It's a balance, isn't it. I trust certain people in my life to behave in a certain way and I don''t waste valuable mental energy worrying about whether that trust is misplaced. However, I always know that if I'm let down at any point, there is a plan B (myself) who I can rely on, even if that's more difficult for me. Despite trusting a select few quite freely, I never allow myself to be dependent on someone's good behaviour, if that makes sense.

I am also a lot pickier about who I choose to trust these days (learned the hard way), which probably has an effect too.

Dahlen Mon 21-Jan-13 11:10:09

It's possible to be a lousy partner and a great friend. You can't always allow how people behave in their romantic relationships to colour how you view that individual as a friend and whether they are generally trustworthy.

That said, entitled behaviour tends to pervade all of someone's behaviour, so an abuser, for example, may be a great friend but only until such time as he or she comes into conflict with you over something (which could take years for you to see their true colours). Likewise, an adulterer who has no qualms about sucking you into an affair as an alibi, or making you cover their workload, etc., is not a nice person and not someone you should trust.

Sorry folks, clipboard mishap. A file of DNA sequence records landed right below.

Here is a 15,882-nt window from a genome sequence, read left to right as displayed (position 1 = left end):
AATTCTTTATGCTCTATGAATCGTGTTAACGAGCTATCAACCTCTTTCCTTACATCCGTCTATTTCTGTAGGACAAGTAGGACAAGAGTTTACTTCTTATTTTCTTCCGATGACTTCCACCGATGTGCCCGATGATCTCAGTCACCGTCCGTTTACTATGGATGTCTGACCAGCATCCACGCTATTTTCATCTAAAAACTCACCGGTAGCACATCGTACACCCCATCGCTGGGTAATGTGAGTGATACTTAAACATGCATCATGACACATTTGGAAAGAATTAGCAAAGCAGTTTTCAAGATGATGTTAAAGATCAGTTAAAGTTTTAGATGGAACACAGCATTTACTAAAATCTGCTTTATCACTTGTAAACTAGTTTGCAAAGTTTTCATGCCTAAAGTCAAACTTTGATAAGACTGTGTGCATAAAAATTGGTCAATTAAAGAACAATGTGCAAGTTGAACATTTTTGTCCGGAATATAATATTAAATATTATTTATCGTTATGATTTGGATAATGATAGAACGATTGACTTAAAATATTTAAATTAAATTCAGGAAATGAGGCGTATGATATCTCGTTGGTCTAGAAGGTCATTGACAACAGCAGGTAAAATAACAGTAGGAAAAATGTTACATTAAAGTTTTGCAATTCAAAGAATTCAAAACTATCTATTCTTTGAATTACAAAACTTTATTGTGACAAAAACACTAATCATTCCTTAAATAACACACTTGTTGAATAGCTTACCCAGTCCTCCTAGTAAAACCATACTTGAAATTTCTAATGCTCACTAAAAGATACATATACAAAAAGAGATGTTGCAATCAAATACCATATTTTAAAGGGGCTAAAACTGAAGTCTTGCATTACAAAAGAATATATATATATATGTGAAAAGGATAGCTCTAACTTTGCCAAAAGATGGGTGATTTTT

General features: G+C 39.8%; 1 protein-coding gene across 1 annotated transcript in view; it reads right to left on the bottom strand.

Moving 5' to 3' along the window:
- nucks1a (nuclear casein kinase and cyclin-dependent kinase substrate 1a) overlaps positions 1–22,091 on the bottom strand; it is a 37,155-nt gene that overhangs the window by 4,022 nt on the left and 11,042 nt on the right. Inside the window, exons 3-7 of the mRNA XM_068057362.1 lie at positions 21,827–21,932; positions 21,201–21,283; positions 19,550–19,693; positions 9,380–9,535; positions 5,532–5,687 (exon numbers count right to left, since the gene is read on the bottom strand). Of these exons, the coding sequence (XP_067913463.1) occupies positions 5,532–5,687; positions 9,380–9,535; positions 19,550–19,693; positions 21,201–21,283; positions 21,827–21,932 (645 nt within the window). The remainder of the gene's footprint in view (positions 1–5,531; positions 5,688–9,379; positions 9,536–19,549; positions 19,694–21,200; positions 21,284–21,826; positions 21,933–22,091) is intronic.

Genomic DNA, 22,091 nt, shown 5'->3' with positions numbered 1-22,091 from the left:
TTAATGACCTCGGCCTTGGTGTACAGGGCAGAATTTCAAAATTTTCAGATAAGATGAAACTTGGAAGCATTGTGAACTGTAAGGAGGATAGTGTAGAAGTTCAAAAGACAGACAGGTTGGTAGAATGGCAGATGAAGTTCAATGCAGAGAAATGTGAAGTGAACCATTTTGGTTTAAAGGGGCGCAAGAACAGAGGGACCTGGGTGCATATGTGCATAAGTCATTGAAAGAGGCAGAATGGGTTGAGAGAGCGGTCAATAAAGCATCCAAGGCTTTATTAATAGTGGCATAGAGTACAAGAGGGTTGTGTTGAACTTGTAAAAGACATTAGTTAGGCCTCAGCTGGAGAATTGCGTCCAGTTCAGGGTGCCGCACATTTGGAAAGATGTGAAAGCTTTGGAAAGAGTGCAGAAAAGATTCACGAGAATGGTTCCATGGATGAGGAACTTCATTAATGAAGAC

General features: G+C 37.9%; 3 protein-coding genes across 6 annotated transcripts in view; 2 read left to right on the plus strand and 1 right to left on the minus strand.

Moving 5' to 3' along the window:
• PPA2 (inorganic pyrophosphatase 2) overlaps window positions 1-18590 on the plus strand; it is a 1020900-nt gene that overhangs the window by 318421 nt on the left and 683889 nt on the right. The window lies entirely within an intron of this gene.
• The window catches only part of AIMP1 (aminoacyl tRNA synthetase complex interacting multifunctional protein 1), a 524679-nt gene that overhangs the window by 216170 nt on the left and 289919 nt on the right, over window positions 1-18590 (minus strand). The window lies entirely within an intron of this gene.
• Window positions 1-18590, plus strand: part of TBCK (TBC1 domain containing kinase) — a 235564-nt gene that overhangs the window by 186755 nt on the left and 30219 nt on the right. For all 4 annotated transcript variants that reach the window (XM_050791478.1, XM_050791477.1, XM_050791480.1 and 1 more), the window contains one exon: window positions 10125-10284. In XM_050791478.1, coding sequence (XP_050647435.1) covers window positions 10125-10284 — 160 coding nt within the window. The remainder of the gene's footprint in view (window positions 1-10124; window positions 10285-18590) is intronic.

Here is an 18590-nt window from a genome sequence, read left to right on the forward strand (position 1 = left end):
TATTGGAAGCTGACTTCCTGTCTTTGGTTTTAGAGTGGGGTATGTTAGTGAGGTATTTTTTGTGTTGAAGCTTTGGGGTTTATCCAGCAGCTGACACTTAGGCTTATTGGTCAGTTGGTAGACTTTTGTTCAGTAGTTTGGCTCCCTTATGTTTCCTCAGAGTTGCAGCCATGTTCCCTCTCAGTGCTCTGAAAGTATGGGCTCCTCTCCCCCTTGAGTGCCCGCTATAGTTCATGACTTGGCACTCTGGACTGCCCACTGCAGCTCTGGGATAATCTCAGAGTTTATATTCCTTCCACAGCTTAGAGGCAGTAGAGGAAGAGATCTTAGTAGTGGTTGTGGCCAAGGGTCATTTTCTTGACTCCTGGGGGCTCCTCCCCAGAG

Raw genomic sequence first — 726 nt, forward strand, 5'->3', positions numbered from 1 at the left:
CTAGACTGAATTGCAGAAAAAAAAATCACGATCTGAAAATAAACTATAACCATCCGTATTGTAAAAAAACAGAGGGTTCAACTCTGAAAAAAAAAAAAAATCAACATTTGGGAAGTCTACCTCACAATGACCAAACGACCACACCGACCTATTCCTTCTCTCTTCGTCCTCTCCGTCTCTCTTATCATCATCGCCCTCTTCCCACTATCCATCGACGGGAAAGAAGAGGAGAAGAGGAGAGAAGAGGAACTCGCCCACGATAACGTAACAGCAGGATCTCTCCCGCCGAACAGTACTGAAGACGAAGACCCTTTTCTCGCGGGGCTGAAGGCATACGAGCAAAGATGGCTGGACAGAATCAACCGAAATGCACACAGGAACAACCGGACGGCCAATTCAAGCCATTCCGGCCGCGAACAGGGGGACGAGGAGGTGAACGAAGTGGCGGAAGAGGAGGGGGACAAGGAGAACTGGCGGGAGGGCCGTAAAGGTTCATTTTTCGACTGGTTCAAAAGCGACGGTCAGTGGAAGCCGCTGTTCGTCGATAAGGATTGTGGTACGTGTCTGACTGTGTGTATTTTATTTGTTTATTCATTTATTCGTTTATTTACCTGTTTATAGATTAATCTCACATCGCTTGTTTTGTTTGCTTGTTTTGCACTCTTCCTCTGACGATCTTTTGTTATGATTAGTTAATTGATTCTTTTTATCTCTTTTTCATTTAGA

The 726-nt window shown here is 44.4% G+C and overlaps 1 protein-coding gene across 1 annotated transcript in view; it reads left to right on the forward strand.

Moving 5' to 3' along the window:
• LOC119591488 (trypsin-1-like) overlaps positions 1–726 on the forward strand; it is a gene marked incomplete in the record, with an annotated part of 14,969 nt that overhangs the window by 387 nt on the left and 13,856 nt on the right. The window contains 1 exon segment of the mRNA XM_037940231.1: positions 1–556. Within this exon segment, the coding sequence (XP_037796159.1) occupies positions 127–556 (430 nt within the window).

None of us are perfect, but some faults are discrete and others all-pervasive.

Anniegetyourgun Mon 21-Jan-13 11:20:42

I may know there are lots of untrustworthy people out there, but as I also know myself I know at least one person who is reasonably trustworthy. Presumably you can say the same about yourself, so there's at least two of us, take heart from that!

I have to say, as a human being myself (if the rumours are to be believed), I'd be a little worried at someone trusting me 100% because I know I am not perfect and may let them down - and I do hate letting people down. What I want from them is to trust me to try my best for them; to trust me to have good intent, and to give me a chance to make up for it if I fail.

Anniegetyourgun Mon 21-Jan-13 11:21:52

ps Dahlen, take a gold star for appropriate use of the word "discrete". Most people seem to use it as a posh spelling of "discreet"!

maleview70 Mon 21-Jan-13 12:44:27